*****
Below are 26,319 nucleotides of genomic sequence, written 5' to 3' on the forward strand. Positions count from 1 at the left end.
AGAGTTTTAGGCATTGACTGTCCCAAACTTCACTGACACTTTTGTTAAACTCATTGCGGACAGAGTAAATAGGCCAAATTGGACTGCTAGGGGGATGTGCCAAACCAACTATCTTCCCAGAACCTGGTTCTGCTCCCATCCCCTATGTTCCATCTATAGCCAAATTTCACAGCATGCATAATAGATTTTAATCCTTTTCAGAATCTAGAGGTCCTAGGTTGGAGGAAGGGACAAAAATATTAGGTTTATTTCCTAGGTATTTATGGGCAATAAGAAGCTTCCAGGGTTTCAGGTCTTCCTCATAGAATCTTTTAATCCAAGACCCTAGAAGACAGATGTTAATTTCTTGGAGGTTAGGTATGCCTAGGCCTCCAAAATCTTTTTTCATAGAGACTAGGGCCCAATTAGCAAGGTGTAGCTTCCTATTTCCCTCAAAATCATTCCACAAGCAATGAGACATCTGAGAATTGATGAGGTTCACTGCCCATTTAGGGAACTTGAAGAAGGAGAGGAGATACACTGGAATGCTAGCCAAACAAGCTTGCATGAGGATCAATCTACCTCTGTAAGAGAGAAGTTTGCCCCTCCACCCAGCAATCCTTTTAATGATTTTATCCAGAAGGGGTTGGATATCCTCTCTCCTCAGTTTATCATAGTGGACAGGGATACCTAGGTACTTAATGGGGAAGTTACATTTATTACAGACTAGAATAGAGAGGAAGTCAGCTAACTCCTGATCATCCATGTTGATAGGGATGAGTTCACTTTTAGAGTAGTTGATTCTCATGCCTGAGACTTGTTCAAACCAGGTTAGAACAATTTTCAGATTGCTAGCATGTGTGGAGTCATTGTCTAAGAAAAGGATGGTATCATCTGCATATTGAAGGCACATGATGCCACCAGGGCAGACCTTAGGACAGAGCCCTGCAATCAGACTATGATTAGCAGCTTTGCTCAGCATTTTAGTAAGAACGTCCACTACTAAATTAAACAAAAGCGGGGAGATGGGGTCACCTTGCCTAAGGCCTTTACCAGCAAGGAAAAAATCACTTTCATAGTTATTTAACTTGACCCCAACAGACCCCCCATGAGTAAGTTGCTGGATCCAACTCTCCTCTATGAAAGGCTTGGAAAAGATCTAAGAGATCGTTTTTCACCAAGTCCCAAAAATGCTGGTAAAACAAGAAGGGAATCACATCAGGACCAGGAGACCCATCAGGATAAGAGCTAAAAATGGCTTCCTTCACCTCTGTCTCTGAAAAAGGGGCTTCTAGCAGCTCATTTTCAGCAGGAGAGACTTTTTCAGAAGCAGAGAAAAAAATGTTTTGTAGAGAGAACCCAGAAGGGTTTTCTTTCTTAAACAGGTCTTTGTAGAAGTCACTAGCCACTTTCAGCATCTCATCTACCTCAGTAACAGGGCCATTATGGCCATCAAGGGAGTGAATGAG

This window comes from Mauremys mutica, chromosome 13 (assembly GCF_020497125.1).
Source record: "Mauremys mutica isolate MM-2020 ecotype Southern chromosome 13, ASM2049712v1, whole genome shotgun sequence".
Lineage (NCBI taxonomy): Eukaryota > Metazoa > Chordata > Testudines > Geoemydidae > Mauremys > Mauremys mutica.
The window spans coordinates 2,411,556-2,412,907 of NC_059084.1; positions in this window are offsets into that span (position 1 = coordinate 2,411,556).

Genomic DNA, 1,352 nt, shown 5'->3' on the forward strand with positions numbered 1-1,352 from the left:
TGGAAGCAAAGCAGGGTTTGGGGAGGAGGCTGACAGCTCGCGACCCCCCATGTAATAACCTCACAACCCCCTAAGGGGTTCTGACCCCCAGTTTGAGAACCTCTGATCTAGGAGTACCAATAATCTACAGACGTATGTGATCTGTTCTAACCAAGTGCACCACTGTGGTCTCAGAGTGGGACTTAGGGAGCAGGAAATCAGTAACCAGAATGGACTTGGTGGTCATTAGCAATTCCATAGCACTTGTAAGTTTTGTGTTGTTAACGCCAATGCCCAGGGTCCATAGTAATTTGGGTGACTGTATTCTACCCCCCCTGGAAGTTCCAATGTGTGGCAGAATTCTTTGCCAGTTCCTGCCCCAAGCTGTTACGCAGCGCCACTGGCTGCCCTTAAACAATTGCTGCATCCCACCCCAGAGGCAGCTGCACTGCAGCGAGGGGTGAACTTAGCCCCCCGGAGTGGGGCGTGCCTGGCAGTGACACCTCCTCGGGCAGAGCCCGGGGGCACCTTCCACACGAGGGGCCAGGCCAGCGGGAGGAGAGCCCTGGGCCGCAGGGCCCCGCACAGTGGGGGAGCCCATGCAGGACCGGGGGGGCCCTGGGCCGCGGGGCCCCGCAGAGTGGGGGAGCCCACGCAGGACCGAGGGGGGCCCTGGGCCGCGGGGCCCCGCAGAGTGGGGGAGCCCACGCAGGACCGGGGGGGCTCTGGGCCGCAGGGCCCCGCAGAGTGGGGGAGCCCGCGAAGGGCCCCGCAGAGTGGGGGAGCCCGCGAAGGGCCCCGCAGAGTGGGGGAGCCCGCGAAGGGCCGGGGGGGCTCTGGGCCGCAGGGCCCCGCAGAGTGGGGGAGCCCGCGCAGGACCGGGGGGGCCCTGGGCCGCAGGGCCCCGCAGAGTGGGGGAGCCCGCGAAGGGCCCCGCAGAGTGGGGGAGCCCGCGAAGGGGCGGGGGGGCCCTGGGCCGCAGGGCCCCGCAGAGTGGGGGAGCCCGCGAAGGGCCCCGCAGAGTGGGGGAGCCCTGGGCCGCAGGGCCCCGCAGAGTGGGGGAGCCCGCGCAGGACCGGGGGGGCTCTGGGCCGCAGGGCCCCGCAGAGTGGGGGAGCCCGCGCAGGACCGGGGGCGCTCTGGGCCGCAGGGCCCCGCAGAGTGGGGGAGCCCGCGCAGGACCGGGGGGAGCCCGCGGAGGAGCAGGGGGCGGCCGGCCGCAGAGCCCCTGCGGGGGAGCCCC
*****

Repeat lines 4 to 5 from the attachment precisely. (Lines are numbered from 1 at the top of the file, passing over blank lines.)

Source record: "Mauremys mutica isolate MM-2020 ecotype Southern chromosome 13, ASM2049712v1, whole genome shotgun sequence".
Lineage (NCBI taxonomy): Eukaryota > Metazoa > Chordata > Testudines > Geoemydidae > Mauremys > Mauremys mutica.